Eugene O’Neill’s Concern with Psychological Problems with Special Reference to Desire Under the Elms
Eugene O’Neill has a great insight into the workings of the human psyche. In fact, the psychological aspect of his work supersedes all other considerations like sociological or political questions. O’Neill is a dramatist of the human psychology. His plays are, in a sense, close analysis of the psychological problems of various characters. All the main currents of the 20th century in the psycho-analysis including Freudian and Jungian theories about human conduct are exemplified in the behavior of O’Neill’s characters, so much so that sometimes they seem to be rather symbols of psyche process than flesh and blood human beings. Desire Under the Elms is a study of the Oedipus conflict between father and son centering on a woman. But behind the surface, there are other eternal drives like lust, greed, avarice, jealousy, and subterfuge. Desire Under the Elms signifies the covert psychological passions that motivate the actions of the central characters; Eben, Abbie and Old Ephraim Cabot.
Psychological realism is the keynote of this play. We are made fully aware as we go through the play, of the reasons for the mutual hatred of Eben and Old Cabot, Eben’s desire for revenge upon the old man, Abbie’s motive in marrying old Cabot, and her motive in having a son whom she afterward kills. We are led into each of the characters innermost mind.
Eben’s hatred for his father is mixed up with his mother-fixation. Eben’s mother who was Cabot’s second wife is dead. Eben has a distinct recollection of his mother’s love and he has a deep-rooted conviction that his father is responsible for his mother’s death. He believes that his mother was put into inhuman drudgery by old Cabot. Eben’s hatred for his father is compounded by Eben’s notion that his father had obtained the farm unjustly from his mother to whom it rightfully belonged. A third psychological reason for his father hatred is that Cabot has brought a new wife home who will definitely put a claim on the ownership of the farm.
Eben’s psychological problem is thus a conglomerate of a variety of impulse. On the one hand is his mother-fixation. On the other is the more worldly and practical motive of gaining control over the farm which he thinks rightfully belongs only to him. As his father treated his mother of the farm, become weary of the possibilities of the second cheating when Abbie comes to the farm as Cabot’s new-wife. Eben’s possession of Abbie as a mistress is partly a revenge against the father, and partly a symbolic laying of claims on the farmland. By taking father’s wife as his mistress, he declares his supremacy over his father.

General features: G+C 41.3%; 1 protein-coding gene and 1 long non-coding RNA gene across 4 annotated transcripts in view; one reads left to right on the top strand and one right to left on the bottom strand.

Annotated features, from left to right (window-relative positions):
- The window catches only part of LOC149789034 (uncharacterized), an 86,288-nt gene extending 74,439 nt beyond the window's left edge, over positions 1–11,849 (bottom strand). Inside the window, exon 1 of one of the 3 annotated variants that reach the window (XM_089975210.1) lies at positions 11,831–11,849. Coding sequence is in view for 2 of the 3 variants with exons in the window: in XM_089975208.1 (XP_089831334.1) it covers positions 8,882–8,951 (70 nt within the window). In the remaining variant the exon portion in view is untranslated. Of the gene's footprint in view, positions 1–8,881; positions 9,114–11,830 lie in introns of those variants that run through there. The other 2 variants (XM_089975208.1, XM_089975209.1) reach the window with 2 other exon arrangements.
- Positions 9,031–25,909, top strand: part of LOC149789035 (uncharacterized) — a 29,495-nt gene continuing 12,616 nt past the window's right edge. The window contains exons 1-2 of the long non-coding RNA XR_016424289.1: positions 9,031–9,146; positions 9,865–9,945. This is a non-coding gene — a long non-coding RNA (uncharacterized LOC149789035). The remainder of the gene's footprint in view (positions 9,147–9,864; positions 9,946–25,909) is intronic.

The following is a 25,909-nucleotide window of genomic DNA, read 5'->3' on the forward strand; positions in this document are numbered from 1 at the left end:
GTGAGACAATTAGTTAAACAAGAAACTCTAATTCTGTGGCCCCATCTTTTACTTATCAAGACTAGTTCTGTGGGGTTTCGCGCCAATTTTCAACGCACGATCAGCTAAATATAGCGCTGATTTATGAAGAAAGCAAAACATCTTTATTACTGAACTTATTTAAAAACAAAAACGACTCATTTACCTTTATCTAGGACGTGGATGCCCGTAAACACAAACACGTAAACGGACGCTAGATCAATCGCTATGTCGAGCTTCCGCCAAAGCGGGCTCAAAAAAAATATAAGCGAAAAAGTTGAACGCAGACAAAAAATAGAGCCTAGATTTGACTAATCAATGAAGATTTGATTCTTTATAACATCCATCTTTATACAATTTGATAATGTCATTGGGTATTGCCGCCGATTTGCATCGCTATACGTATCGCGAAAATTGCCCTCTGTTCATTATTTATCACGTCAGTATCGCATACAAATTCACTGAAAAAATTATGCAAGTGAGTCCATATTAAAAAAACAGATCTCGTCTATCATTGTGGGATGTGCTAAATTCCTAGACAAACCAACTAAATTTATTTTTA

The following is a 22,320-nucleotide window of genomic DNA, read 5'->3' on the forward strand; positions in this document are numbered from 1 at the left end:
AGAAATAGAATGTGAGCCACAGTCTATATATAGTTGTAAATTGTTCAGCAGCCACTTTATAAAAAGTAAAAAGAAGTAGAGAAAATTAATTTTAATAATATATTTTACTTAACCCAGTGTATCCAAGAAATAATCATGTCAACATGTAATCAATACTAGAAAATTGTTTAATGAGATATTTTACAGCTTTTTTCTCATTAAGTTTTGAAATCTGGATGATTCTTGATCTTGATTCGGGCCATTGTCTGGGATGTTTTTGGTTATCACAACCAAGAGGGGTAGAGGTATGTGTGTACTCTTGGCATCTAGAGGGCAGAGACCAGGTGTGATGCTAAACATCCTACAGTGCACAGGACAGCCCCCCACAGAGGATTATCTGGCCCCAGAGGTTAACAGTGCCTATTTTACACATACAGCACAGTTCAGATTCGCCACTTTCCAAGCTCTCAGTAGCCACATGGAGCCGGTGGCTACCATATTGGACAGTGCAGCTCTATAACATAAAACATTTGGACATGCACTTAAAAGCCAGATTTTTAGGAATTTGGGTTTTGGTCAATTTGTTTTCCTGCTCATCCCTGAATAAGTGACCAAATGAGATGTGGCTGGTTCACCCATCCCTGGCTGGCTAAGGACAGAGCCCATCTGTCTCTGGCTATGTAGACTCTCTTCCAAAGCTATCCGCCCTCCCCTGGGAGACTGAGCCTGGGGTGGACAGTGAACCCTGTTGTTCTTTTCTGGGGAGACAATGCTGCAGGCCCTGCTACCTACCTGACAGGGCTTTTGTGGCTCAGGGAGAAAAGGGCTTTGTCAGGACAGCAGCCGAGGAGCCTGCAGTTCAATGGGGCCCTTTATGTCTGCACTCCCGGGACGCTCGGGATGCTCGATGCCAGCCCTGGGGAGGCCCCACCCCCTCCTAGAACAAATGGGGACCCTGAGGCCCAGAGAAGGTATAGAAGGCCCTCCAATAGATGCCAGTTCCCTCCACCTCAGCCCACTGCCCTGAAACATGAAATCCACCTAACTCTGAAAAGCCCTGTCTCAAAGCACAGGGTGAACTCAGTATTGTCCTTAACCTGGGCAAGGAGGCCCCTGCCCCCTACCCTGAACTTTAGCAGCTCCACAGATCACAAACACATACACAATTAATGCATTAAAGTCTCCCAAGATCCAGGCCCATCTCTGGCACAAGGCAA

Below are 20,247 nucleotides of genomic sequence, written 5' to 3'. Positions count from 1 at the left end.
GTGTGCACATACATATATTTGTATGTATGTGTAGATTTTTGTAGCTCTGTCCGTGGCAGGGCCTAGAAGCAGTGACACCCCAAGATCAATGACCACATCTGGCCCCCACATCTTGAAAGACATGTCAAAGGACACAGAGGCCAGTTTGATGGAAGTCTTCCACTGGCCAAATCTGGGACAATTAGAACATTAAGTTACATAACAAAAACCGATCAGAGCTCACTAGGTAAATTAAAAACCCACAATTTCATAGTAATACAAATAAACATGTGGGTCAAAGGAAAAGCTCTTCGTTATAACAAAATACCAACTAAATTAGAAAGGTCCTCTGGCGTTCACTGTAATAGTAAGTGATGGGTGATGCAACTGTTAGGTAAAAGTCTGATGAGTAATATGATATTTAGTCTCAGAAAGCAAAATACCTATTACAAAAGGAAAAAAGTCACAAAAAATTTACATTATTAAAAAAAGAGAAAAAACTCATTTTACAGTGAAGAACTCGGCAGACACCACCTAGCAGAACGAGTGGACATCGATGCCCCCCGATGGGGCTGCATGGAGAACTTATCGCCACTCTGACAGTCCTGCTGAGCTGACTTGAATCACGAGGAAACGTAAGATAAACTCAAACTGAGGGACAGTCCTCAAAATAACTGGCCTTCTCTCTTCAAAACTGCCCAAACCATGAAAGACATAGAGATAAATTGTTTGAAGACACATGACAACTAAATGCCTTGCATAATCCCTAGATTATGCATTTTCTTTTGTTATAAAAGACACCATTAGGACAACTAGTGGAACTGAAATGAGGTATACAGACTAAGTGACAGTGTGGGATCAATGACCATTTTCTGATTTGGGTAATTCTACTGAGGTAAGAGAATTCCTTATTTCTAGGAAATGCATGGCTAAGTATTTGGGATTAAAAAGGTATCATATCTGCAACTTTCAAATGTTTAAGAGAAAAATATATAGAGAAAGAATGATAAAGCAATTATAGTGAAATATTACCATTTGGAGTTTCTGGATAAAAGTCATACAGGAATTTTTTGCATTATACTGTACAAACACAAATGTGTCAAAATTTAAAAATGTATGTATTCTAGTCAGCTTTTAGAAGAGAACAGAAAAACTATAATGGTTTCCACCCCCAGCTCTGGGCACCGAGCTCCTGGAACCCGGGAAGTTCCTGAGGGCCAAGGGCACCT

Eben’s excessive love for his dead mother is also a psychological problem for him. He gets the feeling that, when he is working in the kitchen, the spirit of his dead mother comes and stands by the stoves watching him at work. Later on, when Abbie is in the house, Eben gets the feeling that the spirit of his dead mother is prompting him to respond to Abbie’s amorous advances. After having made love to Abbie, during the night, when Eben meets his father next morning, he tells the latter that the spirit of his dead mother can now sleep peacefully in her grave.
Eben’s incestuous relationship with Abbie can be explained by Freud’s theory of Oedipus-complex. Eben’s falling in love is a kind of fulfillment of an oedipal love. But the whole thing is not just a psychological fulfillment. Abbie, being a lascivious and voluptuous woman, she attracted Eben-physically and with a deliberate purpose. On her side, her purpose was to strengthen her position on the farm by producing an heir, a baby. And for a son by Eben, she genuinely falls in love with Eben.
The psychological complexity of Abbie’s character is more astounding. She is an extraordinary passionate woman. Her action of murdering a baby is certainly abnormal but she does this in order to prove her genuine love for Eben. Desire Under the Elms thus takes us into the labyrinth of human passions and desires.